Benefits of developing a security awareness program

Creating a strong metrics framework for a security awareness program can help companies identify what matters and how to protect themselves.

By Lance Spitzner February 25, 2022
Image courtesy: Brett Sayles

Creating a strong metrics framework for your security awareness program can help companies measure the overall impact and demonstrate value to a company’s leadership if it’s aligned with the company’s strategic priorities.

Defining security awareness

A security awareness program is a structured approach to managing an organization’s human risk. You can gauge and measure the maturity of an awareness program by using the security awareness maturity model. This articles assumes a mature program is in place (at least stage three of the maturity model) and are actively partnered with, or are a part of the security team. Mature awareness programs manage human risk by answering three key questions in this order.

  1. Human risks: What are my top human risks? All human risk cannot be managed, which means companies must identify and prioritize the top human risks. This should be a data-driven process in partnership with key groups within security such as the incident response, security operations, cyber threat intelligence or risk management teams.
  2. Behaviors: What are the key behaviors that most effectively manage those risks? Once again, we need to prioritize behaviors, the fewer behaviors we focus on the more likely people will change those behaviors, and at a lower cost to the organization.
  3. Change: How do we motivate and enable people to change those behaviors?

Over time, technology, threats, and business requirements change. As such, the organization’s human risks, in coordination with the security team, should be reviewed and updated at least annually.

Analytics to measure

Once companies look at security awareness and managing human risk through this lens, It becomes much easier to identify what metrics companies should focus on. One thing companies should decide beforehand is if they want to measure and track behavior by individual or by role, department or business unit. If tracking at the individual level, be sure to take measures to protect the information and privacy of every individual. Depending on the size of the organization and the amount of data being collected, companies also may need to partner with someone in the organization who specializes in data analytics/business intelligence to help normalize/analyze findings.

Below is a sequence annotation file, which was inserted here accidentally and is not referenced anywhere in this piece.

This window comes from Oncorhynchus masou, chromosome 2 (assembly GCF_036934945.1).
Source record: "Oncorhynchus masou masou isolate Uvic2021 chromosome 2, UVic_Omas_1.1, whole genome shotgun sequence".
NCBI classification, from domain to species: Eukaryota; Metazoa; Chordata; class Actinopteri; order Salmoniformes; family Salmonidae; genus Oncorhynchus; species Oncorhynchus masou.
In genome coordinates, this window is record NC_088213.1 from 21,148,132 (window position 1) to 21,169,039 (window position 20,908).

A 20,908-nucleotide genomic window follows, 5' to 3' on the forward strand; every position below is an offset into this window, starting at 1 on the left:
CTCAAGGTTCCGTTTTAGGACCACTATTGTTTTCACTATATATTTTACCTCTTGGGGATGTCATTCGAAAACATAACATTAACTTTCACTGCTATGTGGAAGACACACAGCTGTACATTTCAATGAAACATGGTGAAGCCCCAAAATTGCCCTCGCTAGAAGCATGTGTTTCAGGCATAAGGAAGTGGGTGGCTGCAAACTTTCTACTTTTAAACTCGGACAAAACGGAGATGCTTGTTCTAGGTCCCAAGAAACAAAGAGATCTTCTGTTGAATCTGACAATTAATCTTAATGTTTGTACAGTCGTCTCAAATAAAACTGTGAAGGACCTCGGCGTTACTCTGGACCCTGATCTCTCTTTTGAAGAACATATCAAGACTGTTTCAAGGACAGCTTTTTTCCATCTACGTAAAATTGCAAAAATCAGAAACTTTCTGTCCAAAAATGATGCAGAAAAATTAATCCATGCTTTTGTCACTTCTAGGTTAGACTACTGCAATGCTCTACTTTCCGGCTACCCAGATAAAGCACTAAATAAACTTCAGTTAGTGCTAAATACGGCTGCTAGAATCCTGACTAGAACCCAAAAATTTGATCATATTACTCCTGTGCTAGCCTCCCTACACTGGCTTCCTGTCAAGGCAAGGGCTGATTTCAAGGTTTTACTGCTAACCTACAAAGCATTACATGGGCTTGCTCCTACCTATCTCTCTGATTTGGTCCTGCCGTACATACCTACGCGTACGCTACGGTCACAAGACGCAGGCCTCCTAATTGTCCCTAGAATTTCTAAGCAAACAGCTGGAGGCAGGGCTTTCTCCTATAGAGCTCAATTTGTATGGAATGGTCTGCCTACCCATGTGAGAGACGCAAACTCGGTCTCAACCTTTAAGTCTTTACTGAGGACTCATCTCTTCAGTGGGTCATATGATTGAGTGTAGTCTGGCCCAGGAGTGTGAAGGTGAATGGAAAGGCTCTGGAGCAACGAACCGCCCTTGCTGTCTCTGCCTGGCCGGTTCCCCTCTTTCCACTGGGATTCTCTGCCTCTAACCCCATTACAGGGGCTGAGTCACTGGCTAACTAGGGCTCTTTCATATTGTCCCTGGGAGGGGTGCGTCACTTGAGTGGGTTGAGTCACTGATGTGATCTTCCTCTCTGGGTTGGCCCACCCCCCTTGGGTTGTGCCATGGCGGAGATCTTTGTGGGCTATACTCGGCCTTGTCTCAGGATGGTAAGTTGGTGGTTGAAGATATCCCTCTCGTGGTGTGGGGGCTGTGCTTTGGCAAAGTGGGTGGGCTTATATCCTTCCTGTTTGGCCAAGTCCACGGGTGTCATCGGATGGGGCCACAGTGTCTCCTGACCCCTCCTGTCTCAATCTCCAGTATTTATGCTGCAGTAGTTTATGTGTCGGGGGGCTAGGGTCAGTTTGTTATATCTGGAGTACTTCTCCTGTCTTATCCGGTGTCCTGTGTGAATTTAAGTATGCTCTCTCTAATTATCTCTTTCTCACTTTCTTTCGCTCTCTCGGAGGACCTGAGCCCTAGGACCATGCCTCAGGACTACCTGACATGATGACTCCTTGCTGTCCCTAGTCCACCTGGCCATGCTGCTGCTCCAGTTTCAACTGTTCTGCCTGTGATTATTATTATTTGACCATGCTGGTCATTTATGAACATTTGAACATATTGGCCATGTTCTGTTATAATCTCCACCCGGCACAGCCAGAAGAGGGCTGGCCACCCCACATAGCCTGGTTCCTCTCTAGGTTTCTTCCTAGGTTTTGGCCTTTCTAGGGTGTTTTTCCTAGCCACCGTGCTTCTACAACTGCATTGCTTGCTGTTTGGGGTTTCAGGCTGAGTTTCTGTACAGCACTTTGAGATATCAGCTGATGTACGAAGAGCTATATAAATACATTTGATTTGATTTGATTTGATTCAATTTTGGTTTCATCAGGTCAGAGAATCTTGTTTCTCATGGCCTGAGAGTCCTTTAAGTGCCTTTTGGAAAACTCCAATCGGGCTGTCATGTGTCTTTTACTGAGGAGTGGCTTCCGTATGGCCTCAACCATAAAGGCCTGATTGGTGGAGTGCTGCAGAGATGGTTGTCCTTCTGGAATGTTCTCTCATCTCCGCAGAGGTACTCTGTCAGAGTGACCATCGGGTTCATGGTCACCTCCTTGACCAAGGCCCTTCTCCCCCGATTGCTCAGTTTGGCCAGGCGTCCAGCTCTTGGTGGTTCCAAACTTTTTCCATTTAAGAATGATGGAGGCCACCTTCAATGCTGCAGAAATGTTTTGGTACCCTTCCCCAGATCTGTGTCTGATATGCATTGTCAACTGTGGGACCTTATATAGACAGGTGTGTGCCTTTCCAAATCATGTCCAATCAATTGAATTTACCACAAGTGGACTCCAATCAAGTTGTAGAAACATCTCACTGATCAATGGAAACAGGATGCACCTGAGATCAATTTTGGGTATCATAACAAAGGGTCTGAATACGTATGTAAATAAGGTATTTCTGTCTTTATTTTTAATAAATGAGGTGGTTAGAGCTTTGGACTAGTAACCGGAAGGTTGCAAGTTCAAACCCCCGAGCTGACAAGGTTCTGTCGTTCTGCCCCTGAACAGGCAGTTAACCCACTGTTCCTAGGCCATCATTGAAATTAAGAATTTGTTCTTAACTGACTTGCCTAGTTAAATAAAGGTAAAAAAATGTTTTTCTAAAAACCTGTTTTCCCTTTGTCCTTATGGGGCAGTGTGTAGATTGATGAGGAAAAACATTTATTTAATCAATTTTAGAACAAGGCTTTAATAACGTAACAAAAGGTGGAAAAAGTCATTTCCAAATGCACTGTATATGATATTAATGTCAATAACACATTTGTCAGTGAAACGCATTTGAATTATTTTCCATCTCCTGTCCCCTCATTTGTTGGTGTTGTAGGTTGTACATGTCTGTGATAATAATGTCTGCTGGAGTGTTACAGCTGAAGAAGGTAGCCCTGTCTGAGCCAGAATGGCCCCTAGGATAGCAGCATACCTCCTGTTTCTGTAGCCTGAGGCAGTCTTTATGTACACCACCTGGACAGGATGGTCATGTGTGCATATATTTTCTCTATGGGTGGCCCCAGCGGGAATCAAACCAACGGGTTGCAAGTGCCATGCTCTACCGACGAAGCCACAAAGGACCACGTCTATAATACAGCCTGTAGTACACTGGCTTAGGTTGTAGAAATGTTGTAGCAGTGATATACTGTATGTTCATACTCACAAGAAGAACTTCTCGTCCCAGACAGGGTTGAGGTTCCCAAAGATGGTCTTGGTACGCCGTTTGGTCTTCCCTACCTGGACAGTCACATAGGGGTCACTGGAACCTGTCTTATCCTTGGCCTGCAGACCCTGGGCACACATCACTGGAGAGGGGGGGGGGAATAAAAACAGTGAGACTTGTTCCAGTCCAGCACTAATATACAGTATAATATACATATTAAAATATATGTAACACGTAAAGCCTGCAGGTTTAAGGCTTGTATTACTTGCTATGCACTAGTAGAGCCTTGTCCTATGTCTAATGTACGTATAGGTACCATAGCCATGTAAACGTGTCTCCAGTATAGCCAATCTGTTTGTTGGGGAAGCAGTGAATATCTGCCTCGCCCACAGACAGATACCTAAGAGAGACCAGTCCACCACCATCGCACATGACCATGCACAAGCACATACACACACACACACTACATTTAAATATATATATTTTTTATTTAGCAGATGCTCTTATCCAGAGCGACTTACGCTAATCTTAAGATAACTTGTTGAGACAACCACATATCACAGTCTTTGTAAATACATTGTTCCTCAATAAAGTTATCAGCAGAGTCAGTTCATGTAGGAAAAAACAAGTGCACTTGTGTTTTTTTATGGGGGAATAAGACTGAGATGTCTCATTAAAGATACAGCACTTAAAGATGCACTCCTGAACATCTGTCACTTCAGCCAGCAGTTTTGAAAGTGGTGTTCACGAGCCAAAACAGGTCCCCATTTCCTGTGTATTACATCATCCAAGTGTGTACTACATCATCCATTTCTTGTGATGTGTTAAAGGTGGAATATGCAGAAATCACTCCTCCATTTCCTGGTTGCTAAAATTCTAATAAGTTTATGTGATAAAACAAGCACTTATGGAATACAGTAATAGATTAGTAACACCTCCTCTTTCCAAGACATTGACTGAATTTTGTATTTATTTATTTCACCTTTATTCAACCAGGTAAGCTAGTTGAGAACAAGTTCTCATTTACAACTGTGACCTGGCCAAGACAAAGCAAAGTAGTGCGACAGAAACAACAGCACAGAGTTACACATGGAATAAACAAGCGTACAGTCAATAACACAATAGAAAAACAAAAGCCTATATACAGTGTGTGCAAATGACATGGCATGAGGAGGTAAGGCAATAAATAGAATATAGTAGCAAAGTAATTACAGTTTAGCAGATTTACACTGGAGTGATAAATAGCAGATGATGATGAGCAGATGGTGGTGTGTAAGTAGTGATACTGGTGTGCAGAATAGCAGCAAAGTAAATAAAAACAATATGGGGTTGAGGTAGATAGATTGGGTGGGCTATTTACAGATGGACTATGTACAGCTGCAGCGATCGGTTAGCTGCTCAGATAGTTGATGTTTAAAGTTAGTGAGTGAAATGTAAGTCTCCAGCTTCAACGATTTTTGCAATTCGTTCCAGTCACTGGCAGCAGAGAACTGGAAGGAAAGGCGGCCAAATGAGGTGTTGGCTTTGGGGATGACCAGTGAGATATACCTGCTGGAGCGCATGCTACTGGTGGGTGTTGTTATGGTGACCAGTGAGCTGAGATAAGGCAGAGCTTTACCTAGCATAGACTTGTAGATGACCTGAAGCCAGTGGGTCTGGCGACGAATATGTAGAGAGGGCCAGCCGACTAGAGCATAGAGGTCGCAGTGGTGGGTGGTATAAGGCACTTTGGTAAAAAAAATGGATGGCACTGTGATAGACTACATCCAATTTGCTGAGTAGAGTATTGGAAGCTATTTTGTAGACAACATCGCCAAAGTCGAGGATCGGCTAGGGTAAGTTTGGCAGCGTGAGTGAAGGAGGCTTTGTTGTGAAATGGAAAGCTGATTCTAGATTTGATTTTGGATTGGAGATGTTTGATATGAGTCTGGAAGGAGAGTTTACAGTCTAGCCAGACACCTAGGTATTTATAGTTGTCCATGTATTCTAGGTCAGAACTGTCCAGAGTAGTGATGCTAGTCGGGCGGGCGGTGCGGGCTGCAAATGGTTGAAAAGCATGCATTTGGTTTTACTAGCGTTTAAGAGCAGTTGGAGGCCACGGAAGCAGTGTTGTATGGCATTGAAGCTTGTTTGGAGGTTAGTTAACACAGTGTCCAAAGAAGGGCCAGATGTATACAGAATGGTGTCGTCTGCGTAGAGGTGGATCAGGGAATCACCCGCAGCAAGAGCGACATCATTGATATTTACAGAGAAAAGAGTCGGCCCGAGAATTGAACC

Phishing has been the number one driver of breaches at a global level (2021 Verizon DBIR Report – p15). No matter the number of technical controls we throw at this problem, cyber attackers simply adapt and bypass them. As such we need to teach people how to identify and report these attacks. So, what do we measure? After people have been trained, measure their susceptibility to phishing attacks. Of our top human risks this one is the simplest to measure and why it is such a common metric.

  1. Click rates: Measure the overall click rate of the organization. When you first roll out phishing training this number will drop fast, perhaps from a 20% click rate to less than 2% click rate for more basic phishing templates. Once you are at around 2 to 3% click rate you may need to start using more difficult / targeted phishing templates. Most phishing vendors support a tiered approach enabling you to use different categories of phishing difficulty. Remember, the goal is not a 0% click rate, as once you hit 2% or less click rate with basic, beginner level phishing lures, first-time clickers are primarily new hires and this is a training event for them.
  2. Repeat click rates: For many organizations this is their most valuable phishing metric as this measures repeat clickers – the people who are not changing behavior and represent a far greater risk to the organization.
  3. Reporting rates: If you are training and enabling your workforce to report suspected phishing emails, this helps develop a human sensor network. For this, it’s not so much the number of people that report is key, but how fast the security team gets the first reports. The sooner people report a suspected incident, the faster the security team can respond and manage potential incidents. People who report represent the most resilient of the workforce, as they are not only identifying attacks, but enabling the security team to respond and secure the entire organization more proactively.


For several years now, passwords continue to also be a primary driver of breaches. Cyber attackers have changed their tactics, techniques and procedures (TTPs), moving from gaining access or lateral movement by continually hacking into and infecting systems to using legitimate accounts to more easily pivot and traverse through a victim organization while avoiding detection. As such, both strong passwords and the secure use of those passwords have become key.

  1. Strong passwords: Ensure people are adapting and using strong passwords. Length is the new entropy; passphrases are now highly encouraged. This can be tested by running brute force/cracking solutions against password databases.